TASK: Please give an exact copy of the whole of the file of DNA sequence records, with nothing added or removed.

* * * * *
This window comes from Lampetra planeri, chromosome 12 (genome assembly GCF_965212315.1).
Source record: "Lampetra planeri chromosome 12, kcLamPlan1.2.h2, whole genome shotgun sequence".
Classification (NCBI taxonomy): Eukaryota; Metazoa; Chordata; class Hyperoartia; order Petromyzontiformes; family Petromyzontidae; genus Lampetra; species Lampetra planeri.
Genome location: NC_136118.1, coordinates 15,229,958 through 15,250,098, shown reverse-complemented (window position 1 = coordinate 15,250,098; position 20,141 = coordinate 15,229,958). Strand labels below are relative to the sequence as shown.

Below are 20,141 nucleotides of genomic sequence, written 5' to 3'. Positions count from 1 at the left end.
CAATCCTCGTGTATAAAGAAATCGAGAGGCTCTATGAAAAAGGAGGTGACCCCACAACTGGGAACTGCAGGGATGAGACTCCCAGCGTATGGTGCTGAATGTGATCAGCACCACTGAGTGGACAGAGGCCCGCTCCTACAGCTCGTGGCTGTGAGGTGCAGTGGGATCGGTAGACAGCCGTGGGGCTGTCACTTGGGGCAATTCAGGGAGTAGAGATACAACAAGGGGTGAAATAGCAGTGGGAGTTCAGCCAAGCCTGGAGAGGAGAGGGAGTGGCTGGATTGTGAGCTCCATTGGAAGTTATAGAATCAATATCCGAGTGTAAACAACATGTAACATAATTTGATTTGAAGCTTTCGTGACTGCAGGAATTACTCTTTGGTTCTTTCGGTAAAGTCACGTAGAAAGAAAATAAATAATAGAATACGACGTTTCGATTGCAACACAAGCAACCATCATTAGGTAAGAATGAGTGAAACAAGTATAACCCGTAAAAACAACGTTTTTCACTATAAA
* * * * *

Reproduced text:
This window comes from Lampetra planeri, chromosome 12 (genome assembly GCF_965212315.1).
Source record: "Lampetra planeri chromosome 12, kcLamPlan1.2.h2, whole genome shotgun sequence".
Classification (NCBI taxonomy): Eukaryota; Metazoa; Chordata; class Hyperoartia; order Petromyzontiformes; family Petromyzontidae; genus Lampetra; species Lampetra planeri.
Genome location: NC_136118.1, coordinates 15,229,958 through 15,250,098, shown reverse-complemented (window position 1 = coordinate 15,250,098; position 20,141 = coordinate 15,229,958). Strand labels below are relative to the sequence as shown.

Below are 20,141 nucleotides of genomic sequence, written 5' to 3'. Positions count from 1 at the left end.
CAATCCTCGTGTATAAAGAAATCGAGAGGCTCTATGAAAAAGGAGGTGACCCCACAACTGGGAACTGCAGGGATGAGACTCCCAGCGTATGGTGCTGAATGTGATCAGCACCACTGAGTGGACAGAGGCCCGCTCCTACAGCTCGTGGCTGTGAGGTGCAGTGGGATCGGTAGACAGCCGTGGGGCTGTCACTTGGGGCAATTCAGGGAGTAGAGATACAACAAGGGGTGAAATAGCAGTGGGAGTTCAGCCAAGCCTGGAGAGGAGAGGGAGTGGCTGGATTGTGAGCTCCATTGGAAGTTATAGAATCAATATCCGAGTGTAAACAACATGTAACATAATTTGATTTGAAGCTTTCGTGACTGCAGGAATTACTCTTTGGTTCTTTCGGTAAAGTCACGTAGAAAGAAAATAAATAATAGAATACGACGTTTCGATTGCAACACAAGCAACCATCATTAGGTAAGAATGAGTGAAACAAGTATAACCCGTAAAAACAACGTTTTTCACTATAAA